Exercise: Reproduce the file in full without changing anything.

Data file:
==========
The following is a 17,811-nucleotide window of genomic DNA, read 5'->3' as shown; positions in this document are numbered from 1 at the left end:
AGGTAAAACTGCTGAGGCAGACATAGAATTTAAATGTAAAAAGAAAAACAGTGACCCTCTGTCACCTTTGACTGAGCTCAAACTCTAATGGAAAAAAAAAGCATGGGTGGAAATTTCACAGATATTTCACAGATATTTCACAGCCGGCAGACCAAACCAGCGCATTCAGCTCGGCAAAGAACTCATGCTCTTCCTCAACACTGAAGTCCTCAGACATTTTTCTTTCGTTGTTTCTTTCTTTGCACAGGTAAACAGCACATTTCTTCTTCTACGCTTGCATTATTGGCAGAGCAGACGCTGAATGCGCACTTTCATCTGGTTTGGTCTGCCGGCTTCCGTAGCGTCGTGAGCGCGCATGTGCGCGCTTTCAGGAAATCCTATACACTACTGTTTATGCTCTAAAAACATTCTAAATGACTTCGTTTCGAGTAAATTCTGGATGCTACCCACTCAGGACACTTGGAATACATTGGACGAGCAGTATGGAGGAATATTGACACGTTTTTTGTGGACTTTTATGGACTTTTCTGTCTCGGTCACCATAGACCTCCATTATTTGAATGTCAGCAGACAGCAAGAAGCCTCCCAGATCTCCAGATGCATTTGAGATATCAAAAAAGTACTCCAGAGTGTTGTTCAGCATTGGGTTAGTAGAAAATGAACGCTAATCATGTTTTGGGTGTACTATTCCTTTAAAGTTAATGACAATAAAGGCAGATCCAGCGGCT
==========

The following is a 17,811-nucleotide window of genomic DNA, read 5'->3' as shown; positions in this document are numbered from 1 at the left end:
AGGTAAAACTGCTGAGGCAGACATAGAATTTAAATGTAAAAAGAAAAACAGTGACCCTCTGTCACCTTTGACTGAGCTCAAACTCTAATGGAAAAAAAAAGCATGGGTGGAAATTTCACAGATATTTCACAGATATTTCACAGCCGGCAGACCAAACCAGCGCATTCAGCTCGGCAAAGAACTCATGCTCTTCCTCAACACTGAAGTCCTCAGACATTTTTCTTTCGTTGTTTCTTTCTTTGCACAGGTAAACAGCACATTTCTTCTTCTACGCTTGCATTATTGGCAGAGCAGACGCTGAATGCGCACTTTCATCTGGTTTGGTCTGCCGGCTTCCGTAGCGTCGTGAGCGCGCATGTGCGCGCTTTCAGGAAATCCTATACACTACTGTTTATGCTCTAAAAACATTCTAAATGACTTCGTTTCGAGTAAATTCTGGATGCTACCCACTCAGGACACTTGGAATACATTGGACGAGCAGTATGGAGGAATATTGACACGTTTTTTGTGGACTTTTATGGACTTTTCTGTCTCGGTCACCATAGACCTCCATTATTTGAATGTCAGCAGACAGCAAGAAGCCTCCCAGATCTCCAGATGCATTTGAGATATCAAAAAAGTACTCCAGAGTGTTGTTCAGCATTGGGTTAGTAGAAAATGAACGCTAATCATGTTTTGGGTGTACTATTCCTTTAAAGTTAATGACAATAAAGGCAGATCCAGCGGCT